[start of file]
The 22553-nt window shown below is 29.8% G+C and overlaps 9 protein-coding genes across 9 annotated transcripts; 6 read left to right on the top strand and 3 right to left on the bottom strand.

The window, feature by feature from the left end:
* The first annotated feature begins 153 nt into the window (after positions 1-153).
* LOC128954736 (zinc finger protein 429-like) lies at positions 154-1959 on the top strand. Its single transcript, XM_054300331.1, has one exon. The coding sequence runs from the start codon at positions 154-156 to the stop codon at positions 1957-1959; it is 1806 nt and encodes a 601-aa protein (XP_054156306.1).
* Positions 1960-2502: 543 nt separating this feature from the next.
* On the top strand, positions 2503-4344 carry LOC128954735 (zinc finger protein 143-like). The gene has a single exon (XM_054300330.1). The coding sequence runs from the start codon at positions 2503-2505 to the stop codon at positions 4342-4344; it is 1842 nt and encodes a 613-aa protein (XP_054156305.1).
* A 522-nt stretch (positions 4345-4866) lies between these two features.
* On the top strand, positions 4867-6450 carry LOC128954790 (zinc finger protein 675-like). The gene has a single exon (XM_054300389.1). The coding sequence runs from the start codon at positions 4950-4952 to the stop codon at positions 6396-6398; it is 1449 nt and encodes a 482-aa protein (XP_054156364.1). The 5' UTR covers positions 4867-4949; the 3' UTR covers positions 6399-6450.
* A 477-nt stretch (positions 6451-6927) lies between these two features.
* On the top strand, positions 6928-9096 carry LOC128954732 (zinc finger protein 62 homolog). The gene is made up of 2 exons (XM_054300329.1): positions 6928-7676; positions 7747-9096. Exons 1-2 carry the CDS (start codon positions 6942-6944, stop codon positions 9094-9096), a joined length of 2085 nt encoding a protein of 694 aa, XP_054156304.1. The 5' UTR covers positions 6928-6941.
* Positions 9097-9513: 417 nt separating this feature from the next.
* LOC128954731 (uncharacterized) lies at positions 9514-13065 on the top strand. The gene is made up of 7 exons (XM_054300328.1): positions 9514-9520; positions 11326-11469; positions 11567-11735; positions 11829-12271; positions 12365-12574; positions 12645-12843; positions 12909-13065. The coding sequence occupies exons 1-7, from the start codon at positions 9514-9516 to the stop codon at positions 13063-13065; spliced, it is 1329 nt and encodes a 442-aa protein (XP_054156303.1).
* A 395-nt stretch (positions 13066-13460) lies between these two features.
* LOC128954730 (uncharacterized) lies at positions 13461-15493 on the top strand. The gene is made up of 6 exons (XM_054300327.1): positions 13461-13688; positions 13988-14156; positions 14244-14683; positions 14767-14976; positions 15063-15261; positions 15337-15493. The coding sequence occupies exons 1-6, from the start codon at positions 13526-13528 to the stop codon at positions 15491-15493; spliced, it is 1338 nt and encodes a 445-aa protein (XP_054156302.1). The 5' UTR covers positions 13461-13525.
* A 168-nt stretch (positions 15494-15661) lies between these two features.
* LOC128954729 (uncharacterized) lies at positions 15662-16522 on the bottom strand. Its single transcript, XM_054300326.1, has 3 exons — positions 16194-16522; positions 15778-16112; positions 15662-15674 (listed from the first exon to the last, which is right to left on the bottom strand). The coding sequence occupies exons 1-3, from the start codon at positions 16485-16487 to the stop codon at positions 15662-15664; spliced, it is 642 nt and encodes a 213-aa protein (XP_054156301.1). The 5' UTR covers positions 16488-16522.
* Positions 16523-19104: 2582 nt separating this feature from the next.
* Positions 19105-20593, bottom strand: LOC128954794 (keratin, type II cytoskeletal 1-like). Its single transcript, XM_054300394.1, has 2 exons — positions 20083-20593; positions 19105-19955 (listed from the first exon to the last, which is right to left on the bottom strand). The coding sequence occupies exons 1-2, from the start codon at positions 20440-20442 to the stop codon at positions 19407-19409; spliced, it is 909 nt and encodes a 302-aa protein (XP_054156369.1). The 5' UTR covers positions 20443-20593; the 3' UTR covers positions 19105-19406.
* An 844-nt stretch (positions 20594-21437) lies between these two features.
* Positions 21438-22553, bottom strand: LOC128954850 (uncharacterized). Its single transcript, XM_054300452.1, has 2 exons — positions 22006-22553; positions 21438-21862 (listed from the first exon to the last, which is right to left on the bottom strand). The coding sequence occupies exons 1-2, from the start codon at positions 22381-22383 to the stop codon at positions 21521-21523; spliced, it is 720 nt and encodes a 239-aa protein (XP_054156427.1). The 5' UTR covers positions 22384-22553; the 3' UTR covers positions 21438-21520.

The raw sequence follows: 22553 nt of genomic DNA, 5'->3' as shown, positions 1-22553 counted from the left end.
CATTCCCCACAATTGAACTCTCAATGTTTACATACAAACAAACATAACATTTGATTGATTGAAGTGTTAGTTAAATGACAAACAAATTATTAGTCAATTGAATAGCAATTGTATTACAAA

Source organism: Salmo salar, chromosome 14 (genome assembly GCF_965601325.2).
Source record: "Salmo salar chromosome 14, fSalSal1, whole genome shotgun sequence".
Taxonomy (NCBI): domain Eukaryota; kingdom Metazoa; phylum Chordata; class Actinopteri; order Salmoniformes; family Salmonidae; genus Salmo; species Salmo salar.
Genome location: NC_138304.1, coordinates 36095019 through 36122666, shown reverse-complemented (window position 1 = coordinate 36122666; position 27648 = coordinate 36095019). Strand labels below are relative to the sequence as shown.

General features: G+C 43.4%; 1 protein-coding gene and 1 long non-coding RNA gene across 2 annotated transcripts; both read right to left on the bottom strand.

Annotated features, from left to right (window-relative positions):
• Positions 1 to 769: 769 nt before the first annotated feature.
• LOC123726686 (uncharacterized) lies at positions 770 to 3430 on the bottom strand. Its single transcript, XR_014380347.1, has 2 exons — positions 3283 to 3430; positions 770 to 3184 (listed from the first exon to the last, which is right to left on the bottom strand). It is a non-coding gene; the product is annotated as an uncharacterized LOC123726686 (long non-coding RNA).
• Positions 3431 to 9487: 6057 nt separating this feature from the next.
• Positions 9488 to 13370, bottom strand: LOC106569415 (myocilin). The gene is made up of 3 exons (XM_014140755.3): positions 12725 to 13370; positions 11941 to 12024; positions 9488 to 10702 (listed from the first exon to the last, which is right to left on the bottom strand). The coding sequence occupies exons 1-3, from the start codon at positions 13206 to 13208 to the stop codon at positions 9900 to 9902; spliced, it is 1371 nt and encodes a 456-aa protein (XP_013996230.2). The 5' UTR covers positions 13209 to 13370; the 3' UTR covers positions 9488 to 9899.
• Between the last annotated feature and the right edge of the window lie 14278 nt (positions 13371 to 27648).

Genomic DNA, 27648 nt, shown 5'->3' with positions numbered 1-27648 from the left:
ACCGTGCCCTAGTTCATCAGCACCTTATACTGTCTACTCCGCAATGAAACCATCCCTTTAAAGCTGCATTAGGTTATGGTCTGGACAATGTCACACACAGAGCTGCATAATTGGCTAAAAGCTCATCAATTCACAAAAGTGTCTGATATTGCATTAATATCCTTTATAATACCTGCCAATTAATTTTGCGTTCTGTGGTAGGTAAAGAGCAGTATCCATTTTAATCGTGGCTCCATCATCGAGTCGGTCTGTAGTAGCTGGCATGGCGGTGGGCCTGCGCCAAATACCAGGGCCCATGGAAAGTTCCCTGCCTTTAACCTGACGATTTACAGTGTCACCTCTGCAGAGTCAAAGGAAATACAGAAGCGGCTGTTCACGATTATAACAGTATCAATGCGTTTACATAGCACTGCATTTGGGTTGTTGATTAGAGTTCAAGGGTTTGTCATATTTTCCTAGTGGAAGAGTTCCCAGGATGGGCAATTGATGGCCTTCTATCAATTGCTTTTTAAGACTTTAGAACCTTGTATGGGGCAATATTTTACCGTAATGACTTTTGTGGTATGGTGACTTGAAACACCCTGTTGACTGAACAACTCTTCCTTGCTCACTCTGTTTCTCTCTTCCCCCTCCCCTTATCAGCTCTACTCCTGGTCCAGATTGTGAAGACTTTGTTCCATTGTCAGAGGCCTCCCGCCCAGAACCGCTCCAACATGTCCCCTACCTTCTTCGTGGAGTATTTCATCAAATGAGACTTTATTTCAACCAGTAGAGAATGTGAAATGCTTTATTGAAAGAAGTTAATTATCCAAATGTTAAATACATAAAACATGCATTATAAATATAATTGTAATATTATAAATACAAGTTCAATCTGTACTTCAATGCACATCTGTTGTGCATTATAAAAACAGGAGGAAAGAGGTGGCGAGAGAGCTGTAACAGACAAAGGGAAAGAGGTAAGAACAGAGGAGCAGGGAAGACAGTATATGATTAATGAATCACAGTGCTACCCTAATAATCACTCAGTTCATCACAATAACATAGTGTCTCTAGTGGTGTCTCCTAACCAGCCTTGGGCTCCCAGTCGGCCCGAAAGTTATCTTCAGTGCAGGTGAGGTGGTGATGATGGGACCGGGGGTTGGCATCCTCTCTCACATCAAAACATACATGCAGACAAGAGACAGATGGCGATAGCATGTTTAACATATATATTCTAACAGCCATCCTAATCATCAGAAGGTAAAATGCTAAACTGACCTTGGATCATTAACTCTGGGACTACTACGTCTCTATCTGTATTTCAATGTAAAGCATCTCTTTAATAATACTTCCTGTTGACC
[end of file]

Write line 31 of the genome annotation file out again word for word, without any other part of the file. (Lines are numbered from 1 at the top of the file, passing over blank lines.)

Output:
• Positions 3431 to 9487: 6057 nt separating this feature from the next.